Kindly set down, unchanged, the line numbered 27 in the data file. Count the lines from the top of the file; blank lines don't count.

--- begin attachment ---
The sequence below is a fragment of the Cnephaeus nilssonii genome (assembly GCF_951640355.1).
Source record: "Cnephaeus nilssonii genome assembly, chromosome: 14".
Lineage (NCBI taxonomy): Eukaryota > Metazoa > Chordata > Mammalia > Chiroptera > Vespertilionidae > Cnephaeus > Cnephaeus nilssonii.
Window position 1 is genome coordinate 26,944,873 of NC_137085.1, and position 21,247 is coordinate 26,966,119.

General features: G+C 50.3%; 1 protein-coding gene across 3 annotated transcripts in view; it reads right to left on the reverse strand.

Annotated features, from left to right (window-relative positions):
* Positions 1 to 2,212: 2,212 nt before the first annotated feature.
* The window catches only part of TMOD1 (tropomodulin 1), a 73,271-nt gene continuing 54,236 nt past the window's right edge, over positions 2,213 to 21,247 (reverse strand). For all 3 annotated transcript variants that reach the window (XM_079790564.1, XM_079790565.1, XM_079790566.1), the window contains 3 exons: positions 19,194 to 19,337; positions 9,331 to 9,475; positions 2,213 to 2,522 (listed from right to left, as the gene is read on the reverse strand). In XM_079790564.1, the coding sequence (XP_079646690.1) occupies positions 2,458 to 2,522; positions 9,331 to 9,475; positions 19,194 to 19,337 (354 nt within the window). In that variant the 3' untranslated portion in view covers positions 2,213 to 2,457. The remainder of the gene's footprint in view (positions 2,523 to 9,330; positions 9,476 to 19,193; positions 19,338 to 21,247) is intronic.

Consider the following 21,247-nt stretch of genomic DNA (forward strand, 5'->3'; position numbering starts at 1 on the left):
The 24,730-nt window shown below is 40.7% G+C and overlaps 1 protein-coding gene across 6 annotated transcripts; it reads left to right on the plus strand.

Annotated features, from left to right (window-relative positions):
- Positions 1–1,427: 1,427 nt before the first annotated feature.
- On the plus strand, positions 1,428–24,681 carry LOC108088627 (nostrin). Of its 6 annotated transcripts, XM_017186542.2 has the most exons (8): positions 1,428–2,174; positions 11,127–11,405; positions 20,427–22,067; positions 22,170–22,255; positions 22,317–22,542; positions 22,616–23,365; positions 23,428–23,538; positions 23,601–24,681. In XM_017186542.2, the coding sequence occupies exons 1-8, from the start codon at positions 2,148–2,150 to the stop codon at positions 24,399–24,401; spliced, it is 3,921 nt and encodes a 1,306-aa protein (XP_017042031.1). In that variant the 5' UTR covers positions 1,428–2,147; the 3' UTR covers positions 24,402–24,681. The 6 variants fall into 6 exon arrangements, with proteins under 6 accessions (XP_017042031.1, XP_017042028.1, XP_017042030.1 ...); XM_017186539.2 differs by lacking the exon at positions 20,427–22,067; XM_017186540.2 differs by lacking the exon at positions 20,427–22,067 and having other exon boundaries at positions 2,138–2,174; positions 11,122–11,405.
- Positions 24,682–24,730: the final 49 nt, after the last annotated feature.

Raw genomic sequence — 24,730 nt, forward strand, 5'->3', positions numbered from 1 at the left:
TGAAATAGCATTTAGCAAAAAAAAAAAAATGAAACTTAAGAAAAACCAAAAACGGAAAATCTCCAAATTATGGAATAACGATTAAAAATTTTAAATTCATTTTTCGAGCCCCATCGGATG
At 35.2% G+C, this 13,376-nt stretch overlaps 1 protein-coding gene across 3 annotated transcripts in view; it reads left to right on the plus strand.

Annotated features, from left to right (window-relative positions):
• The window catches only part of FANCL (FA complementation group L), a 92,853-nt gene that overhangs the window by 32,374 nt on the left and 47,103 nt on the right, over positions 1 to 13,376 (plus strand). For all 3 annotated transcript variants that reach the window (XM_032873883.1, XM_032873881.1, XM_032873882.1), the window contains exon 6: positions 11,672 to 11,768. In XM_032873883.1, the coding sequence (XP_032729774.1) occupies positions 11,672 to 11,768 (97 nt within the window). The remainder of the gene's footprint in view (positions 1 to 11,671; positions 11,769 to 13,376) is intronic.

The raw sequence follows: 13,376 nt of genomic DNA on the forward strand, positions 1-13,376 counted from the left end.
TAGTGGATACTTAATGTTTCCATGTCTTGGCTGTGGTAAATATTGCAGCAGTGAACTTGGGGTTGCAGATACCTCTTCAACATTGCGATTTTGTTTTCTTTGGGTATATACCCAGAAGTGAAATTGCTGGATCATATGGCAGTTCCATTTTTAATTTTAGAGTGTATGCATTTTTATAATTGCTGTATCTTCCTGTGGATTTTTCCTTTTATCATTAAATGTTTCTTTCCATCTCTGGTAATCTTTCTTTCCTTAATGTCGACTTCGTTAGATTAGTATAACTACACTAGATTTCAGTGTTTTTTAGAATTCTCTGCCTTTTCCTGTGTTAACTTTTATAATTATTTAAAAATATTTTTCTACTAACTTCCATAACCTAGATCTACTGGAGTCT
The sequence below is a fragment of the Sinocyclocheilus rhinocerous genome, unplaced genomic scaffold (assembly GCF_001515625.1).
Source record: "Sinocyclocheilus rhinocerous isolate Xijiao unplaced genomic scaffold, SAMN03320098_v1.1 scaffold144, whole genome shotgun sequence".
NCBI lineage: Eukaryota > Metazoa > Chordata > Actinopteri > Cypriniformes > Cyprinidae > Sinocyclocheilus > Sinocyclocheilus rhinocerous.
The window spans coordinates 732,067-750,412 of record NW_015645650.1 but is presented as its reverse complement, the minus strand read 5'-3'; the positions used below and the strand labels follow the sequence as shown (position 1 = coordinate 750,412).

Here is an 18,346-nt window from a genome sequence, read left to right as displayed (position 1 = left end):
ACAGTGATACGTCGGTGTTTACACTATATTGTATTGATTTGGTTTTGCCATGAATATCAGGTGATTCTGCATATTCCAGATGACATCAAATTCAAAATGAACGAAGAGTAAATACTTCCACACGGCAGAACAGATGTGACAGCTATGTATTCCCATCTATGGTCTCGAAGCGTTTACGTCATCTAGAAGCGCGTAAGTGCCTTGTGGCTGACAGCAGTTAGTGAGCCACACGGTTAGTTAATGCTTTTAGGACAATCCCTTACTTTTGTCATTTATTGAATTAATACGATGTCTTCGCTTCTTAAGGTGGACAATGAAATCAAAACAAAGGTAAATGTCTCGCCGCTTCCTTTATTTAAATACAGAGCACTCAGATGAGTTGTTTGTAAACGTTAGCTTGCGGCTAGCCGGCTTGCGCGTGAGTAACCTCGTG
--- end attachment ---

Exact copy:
ACAGTGATACGTCGGTGTTTACACTATATTGTATTGATTTGGTTTTGCCATGAATATCAGGTGATTCTGCATATTCCAGATGACATCAAATTCAAAATGAACGAAGAGTAAATACTTCCACACGGCAGAACAGATGTGACAGCTATGTATTCCCATCTATGGTCTCGAAGCGTTTACGTCATCTAGAAGCGCGTAAGTGCCTTGTGGCTGACAGCAGTTAGTGAGCCACACGGTTAGTTAATGCTTTTAGGACAATCCCTTACTTTTGTCATTTATTGAATTAATACGATGTCTTCGCTTCTTAAGGTGGACAATGAAATCAAAACAAAGGTAAATGTCTCGCCGCTTCCTTTATTTAAATACAGAGCACTCAGATGAGTTGTTTGTAAACGTTAGCTTGCGGCTAGCCGGCTTGCGCGTGAGTAACCTCGTG